Bone adhesives that work are the dream of every orthopedic surgeon that has ever had to use pins or screws to set a fracture. In addition, they could be reabsorbed by the body, so that they do not leave any trace.
The problem is that most bone adhesives on the market today do not possess mechanical properties good enough to withstand the stresses the materials would find in vivo. Often, for synthetic adhesives, biocompatibility is also problematic, leading to necroses or higher infection rates.
Some of the materials that have shown the most promising biocompatibility are polyurethane-based adhesives, and Schreader and co-workers at the University of Illinois Urbana-Champaign, in a paper published in the Journal of Applied Polymer Science, improve the mechanical properties of polyurethane adhesives by combining them with hydroxyapatite, thus producing a four-fold increase in tensile strength of the glued bone, with respect to conventional bone cement.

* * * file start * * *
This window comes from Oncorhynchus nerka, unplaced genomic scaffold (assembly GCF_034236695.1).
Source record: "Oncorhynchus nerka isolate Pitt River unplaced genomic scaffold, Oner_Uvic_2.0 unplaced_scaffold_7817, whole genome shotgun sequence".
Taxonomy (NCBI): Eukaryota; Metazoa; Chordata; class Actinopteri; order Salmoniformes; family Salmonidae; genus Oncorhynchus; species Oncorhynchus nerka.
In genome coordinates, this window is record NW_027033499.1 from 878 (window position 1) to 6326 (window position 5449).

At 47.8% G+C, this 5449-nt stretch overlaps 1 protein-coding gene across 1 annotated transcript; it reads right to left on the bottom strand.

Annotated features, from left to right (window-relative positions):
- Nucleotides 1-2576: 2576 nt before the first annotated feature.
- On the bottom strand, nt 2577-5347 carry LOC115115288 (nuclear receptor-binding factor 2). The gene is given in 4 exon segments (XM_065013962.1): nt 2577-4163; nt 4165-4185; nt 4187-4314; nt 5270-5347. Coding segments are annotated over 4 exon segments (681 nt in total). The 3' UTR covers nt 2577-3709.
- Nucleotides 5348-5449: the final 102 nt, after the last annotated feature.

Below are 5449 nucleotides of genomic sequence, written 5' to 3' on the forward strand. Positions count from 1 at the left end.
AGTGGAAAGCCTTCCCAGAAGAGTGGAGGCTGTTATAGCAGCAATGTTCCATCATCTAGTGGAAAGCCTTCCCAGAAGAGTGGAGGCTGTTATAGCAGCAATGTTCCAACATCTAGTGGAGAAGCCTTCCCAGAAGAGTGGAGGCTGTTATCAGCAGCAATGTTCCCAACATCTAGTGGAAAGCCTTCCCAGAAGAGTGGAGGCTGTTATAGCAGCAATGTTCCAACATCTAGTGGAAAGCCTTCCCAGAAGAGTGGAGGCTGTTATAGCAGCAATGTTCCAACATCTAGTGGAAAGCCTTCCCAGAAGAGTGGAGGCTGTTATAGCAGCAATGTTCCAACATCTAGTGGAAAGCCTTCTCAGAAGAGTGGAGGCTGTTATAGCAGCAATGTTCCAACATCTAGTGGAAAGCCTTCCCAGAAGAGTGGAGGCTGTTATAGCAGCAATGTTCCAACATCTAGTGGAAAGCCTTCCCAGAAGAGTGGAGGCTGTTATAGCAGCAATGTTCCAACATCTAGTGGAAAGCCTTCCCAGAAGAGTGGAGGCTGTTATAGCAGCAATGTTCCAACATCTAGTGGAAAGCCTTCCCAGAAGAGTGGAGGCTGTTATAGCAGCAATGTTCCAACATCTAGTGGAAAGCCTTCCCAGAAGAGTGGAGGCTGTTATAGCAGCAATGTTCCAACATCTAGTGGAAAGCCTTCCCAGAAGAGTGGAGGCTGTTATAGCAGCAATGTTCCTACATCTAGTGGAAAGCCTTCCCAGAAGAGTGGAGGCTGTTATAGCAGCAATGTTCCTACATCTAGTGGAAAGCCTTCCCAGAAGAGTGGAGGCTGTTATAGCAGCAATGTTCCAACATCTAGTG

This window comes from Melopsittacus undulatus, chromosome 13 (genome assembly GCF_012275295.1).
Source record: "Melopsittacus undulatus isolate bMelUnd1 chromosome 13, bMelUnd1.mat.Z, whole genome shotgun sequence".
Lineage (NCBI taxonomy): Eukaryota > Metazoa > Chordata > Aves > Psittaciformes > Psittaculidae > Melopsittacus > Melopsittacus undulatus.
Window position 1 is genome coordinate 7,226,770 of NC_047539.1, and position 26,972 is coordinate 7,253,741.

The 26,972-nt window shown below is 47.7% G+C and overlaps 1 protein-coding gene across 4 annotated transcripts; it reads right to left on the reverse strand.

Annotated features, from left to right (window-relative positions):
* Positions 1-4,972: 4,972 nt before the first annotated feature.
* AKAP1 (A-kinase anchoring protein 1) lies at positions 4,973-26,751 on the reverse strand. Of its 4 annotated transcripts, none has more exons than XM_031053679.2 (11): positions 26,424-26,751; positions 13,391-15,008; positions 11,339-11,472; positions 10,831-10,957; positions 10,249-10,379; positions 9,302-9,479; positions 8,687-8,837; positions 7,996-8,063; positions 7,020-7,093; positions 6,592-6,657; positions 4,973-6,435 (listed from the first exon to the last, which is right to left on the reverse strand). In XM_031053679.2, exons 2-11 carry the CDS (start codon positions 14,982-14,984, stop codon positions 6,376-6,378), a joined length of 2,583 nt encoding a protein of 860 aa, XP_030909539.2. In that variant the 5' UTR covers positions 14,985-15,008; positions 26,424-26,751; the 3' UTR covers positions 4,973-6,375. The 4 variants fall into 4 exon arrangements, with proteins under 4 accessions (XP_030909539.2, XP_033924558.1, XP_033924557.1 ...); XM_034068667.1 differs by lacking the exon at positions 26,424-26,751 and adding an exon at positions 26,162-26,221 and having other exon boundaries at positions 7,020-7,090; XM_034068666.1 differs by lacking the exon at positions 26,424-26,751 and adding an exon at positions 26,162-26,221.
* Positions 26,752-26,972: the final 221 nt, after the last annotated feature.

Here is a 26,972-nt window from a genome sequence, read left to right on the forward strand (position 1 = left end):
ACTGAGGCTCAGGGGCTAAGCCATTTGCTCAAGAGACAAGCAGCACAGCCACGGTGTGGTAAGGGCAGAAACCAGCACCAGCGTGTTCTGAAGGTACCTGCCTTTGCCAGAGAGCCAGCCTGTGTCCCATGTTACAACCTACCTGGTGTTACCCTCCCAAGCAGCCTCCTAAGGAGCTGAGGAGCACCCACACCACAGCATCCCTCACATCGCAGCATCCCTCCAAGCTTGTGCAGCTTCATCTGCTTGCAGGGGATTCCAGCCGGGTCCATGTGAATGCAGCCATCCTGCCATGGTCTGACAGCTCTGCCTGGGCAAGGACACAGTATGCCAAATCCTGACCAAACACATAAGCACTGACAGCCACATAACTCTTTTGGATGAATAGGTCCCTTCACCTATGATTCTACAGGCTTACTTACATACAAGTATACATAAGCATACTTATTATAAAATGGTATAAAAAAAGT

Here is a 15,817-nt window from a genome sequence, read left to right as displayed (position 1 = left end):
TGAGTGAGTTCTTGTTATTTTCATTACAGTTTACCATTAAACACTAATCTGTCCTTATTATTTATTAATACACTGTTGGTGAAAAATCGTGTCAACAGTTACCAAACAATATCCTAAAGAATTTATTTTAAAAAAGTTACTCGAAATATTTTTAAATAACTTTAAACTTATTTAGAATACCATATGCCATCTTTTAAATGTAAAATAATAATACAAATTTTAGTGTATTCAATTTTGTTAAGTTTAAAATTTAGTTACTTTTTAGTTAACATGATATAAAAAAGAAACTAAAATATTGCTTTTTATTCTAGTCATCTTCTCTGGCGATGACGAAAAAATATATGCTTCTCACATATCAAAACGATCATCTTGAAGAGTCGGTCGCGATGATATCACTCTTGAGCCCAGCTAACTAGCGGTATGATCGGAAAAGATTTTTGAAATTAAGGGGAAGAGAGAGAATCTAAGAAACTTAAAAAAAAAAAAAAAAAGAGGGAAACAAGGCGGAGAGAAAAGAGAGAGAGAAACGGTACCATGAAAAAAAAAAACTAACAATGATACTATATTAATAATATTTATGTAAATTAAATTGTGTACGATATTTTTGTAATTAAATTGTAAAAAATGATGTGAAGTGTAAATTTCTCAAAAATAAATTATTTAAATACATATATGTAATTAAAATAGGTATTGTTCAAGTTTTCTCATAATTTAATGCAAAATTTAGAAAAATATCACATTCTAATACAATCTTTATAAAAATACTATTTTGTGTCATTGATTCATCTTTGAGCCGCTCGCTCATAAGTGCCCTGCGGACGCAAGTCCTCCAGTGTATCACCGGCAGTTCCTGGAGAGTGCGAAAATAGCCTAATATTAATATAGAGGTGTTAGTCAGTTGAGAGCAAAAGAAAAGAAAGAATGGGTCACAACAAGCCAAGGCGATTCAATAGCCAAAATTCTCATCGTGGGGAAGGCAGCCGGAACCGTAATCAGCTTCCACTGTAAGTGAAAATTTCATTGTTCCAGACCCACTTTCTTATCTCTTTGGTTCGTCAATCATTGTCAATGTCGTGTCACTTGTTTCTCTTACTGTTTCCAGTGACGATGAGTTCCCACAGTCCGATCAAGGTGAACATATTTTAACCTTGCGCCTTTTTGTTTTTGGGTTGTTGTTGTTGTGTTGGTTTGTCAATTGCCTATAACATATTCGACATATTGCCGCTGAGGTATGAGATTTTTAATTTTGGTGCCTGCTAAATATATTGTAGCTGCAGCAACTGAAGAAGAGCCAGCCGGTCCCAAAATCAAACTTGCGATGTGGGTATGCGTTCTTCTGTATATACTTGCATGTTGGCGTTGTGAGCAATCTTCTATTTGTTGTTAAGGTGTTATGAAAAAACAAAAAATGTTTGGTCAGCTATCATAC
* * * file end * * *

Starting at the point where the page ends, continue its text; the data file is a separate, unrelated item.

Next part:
The polyurethane in this case is moisture-curable, and mixed with water by ultrasonication, to create a foamy paste. Separately, nanoscale hydroxyapatite is sonicated with water, and then added to the paste, forming a hierarchical structure with micron-sized voids and nano-sized hydroxyapatite particles, which can then be brushed on the bone.
Good biocompatibility of the material in vitro and in vivo ensures the applicability of the adhesive, the picture shows myoblasts differentiation studies, in which the adhesive did not alter differentiation with respect to control experiments. Polyurethanes are known to be degraded over time by enzymes, providing another favorable characteristics for surgical applications.